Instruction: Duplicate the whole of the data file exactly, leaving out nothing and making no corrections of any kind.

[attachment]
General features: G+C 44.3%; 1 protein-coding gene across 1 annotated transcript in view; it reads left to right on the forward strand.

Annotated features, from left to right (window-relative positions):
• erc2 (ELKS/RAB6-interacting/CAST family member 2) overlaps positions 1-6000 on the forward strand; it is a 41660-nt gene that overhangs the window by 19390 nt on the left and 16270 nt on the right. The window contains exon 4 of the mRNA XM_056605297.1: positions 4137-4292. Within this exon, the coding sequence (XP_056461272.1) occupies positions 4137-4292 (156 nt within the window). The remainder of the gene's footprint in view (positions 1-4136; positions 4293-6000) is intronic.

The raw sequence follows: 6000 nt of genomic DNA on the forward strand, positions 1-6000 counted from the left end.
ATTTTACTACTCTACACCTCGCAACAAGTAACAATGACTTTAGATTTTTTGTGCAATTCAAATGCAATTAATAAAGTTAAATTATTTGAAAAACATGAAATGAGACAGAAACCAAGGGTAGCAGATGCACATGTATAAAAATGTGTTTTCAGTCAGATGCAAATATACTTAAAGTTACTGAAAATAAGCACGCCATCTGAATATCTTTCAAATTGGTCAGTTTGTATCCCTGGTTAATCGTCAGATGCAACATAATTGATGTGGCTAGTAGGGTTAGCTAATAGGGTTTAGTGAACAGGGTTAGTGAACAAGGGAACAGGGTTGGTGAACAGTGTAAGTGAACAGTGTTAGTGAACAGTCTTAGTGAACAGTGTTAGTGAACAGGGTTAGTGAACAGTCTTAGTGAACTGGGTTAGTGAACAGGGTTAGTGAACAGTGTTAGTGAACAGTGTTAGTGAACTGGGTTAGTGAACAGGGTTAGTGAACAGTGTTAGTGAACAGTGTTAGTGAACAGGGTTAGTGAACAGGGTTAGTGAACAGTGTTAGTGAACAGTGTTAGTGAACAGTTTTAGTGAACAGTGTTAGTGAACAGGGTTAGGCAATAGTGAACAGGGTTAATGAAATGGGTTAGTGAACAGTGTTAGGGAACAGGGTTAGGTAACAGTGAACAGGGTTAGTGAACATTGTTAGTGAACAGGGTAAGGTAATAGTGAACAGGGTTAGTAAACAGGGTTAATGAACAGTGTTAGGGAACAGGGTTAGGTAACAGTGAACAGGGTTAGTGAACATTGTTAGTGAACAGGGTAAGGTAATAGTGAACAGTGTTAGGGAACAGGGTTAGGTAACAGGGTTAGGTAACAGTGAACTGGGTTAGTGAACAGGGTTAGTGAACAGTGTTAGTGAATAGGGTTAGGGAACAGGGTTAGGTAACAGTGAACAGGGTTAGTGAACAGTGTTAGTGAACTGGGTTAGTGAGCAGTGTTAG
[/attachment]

General features: G+C 44.3%; 1 protein-coding gene across 1 annotated transcript in view; it reads left to right on the forward strand.

Annotated features, from left to right (window-relative positions):
• erc2 (ELKS/RAB6-interacting/CAST family member 2) overlaps positions 1-6000 on the forward strand; it is a 41660-nt gene that overhangs the window by 19390 nt on the left and 16270 nt on the right. The window contains exon 4 of the mRNA XM_056605297.1: positions 4137-4292. Within this exon, the coding sequence (XP_056461272.1) occupies positions 4137-4292 (156 nt within the window). The remainder of the gene's footprint in view (positions 1-4136; positions 4293-6000) is intronic.

The raw sequence follows: 6000 nt of genomic DNA on the forward strand, positions 1-6000 counted from the left end.
ATTTTACTACTCTACACCTCGCAACAAGTAACAATGACTTTAGATTTTTTGTGCAATTCAAATGCAATTAATAAAGTTAAATTATTTGAAAAACATGAAATGAGACAGAAACCAAGGGTAGCAGATGCACATGTATAAAAATGTGTTTTCAGTCAGATGCAAATATACTTAAAGTTACTGAAAATAAGCACGCCATCTGAATATCTTTCAAATTGGTCAGTTTGTATCCCTGGTTAATCGTCAGATGCAACATAATTGATGTGGCTAGTAGGGTTAGCTAATAGGGTTTAGTGAACAGGGTTAGTGAACAAGGGAACAGGGTTGGTGAACAGTGTAAGTGAACAGTGTTAGTGAACAGTCTTAGTGAACAGTGTTAGTGAACAGGGTTAGTGAACAGTCTTAGTGAACTGGGTTAGTGAACAGGGTTAGTGAACAGTGTTAGTGAACAGTGTTAGTGAACTGGGTTAGTGAACAGGGTTAGTGAACAGTGTTAGTGAACAGTGTTAGTGAACAGGGTTAGTGAACAGGGTTAGTGAACAGTGTTAGTGAACAGTGTTAGTGAACAGTTTTAGTGAACAGTGTTAGTGAACAGGGTTAGGCAATAGTGAACAGGGTTAATGAAATGGGTTAGTGAACAGTGTTAGGGAACAGGGTTAGGTAACAGTGAACAGGGTTAGTGAACATTGTTAGTGAACAGGGTAAGGTAATAGTGAACAGGGTTAGTAAACAGGGTTAATGAACAGTGTTAGGGAACAGGGTTAGGTAACAGTGAACAGGGTTAGTGAACATTGTTAGTGAACAGGGTAAGGTAATAGTGAACAGTGTTAGGGAACAGGGTTAGGTAACAGGGTTAGGTAACAGTGAACTGGGTTAGTGAACAGGGTTAGTGAACAGTGTTAGTGAATAGGGTTAGGGAACAGGGTTAGGTAACAGTGAACAGGGTTAGTGAACAGTGTTAGTGAACTGGGTTAGTGAGCAGTGTTAG